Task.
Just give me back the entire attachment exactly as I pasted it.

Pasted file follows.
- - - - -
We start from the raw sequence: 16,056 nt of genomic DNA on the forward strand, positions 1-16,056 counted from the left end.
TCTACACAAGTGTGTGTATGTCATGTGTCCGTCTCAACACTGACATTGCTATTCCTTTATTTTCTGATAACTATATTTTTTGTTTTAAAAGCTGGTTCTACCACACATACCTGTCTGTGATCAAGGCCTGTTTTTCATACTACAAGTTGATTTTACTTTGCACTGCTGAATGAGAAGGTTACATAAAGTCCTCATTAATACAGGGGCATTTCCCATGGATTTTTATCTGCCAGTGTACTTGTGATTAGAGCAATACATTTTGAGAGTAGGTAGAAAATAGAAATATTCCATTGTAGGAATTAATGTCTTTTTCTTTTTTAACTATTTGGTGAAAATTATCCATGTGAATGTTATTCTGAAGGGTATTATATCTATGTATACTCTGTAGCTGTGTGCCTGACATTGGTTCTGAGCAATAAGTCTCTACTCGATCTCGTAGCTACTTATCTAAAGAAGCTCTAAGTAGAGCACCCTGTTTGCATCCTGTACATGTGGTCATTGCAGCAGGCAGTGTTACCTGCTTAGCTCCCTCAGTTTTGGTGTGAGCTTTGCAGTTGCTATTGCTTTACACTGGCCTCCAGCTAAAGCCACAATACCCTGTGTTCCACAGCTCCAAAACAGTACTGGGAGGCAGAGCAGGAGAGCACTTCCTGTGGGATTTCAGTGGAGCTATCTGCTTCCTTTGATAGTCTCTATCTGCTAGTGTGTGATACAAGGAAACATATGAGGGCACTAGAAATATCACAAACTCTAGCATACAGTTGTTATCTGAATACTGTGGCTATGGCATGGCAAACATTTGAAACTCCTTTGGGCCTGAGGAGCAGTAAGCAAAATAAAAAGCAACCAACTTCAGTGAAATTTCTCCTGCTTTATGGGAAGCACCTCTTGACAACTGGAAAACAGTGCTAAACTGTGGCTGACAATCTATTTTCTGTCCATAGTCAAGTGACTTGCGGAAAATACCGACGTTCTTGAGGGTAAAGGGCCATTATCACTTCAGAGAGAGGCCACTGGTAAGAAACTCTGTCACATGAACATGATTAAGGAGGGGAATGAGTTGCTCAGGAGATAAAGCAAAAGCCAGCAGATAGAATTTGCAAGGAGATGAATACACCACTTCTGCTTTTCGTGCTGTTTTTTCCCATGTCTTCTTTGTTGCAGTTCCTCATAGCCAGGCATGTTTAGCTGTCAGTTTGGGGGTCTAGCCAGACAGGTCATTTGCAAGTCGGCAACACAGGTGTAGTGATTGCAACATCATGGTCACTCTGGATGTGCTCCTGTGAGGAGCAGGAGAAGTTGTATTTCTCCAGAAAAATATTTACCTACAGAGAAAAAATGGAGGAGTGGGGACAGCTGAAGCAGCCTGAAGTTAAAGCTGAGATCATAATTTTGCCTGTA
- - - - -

We start from the raw sequence: 16,056 nt of genomic DNA on the forward strand, positions 1-16,056 counted from the left end.
TCTACACAAGTGTGTGTATGTCATGTGTCCGTCTCAACACTGACATTGCTATTCCTTTATTTTCTGATAACTATATTTTTTGTTTTAAAAGCTGGTTCTACCACACATACCTGTCTGTGATCAAGGCCTGTTTTTCATACTACAAGTTGATTTTACTTTGCACTGCTGAATGAGAAGGTTACATAAAGTCCTCATTAATACAGGGGCATTTCCCATGGATTTTTATCTGCCAGTGTACTTGTGATTAGAGCAATACATTTTGAGAGTAGGTAGAAAATAGAAATATTCCATTGTAGGAATTAATGTCTTTTTCTTTTTTAACTATTTGGTGAAAATTATCCATGTGAATGTTATTCTGAAGGGTATTATATCTATGTATACTCTGTAGCTGTGTGCCTGACATTGGTTCTGAGCAATAAGTCTCTACTCGATCTCGTAGCTACTTATCTAAAGAAGCTCTAAGTAGAGCACCCTGTTTGCATCCTGTACATGTGGTCATTGCAGCAGGCAGTGTTACCTGCTTAGCTCCCTCAGTTTTGGTGTGAGCTTTGCAGTTGCTATTGCTTTACACTGGCCTCCAGCTAAAGCCACAATACCCTGTGTTCCACAGCTCCAAAACAGTACTGGGAGGCAGAGCAGGAGAGCACTTCCTGTGGGATTTCAGTGGAGCTATCTGCTTCCTTTGATAGTCTCTATCTGCTAGTGTGTGATACAAGGAAACATATGAGGGCACTAGAAATATCACAAACTCTAGCATACAGTTGTTATCTGAATACTGTGGCTATGGCATGGCAAACATTTGAAACTCCTTTGGGCCTGAGGAGCAGTAAGCAAAATAAAAAGCAACCAACTTCAGTGAAATTTCTCCTGCTTTATGGGAAGCACCTCTTGACAACTGGAAAACAGTGCTAAACTGTGGCTGACAATCTATTTTCTGTCCATAGTCAAGTGACTTGCGGAAAATACCGACGTTCTTGAGGGTAAAGGGCCATTATCACTTCAGAGAGAGGCCACTGGTAAGAAACTCTGTCACATGAACATGATTAAGGAGGGGAATGAGTTGCTCAGGAGATAAAGCAAAAGCCAGCAGATAGAATTTGCAAGGAGATGAATACACCACTTCTGCTTTTCGTGCTGTTTTTTCCCATGTCTTCTTTGTTGCAGTTCCTCATAGCCAGGCATGTTTAGCTGTCAGTTTGGGGGTCTAGCCAGACAGGTCATTTGCAAGTCGGCAACACAGGTGTAGTGATTGCAACATCATGGTCACTCTGGATGTGCTCCTGTGAGGAGCAGGAGAAGTTGTATTTCTCCAGAAAAATATTTACCTACAGAGAAAAAATGGAGGAGTGGGGACAGCTGAAGCAGCCTGAAGTTAAAGCTGAGATCATAATTTTGCCTGTA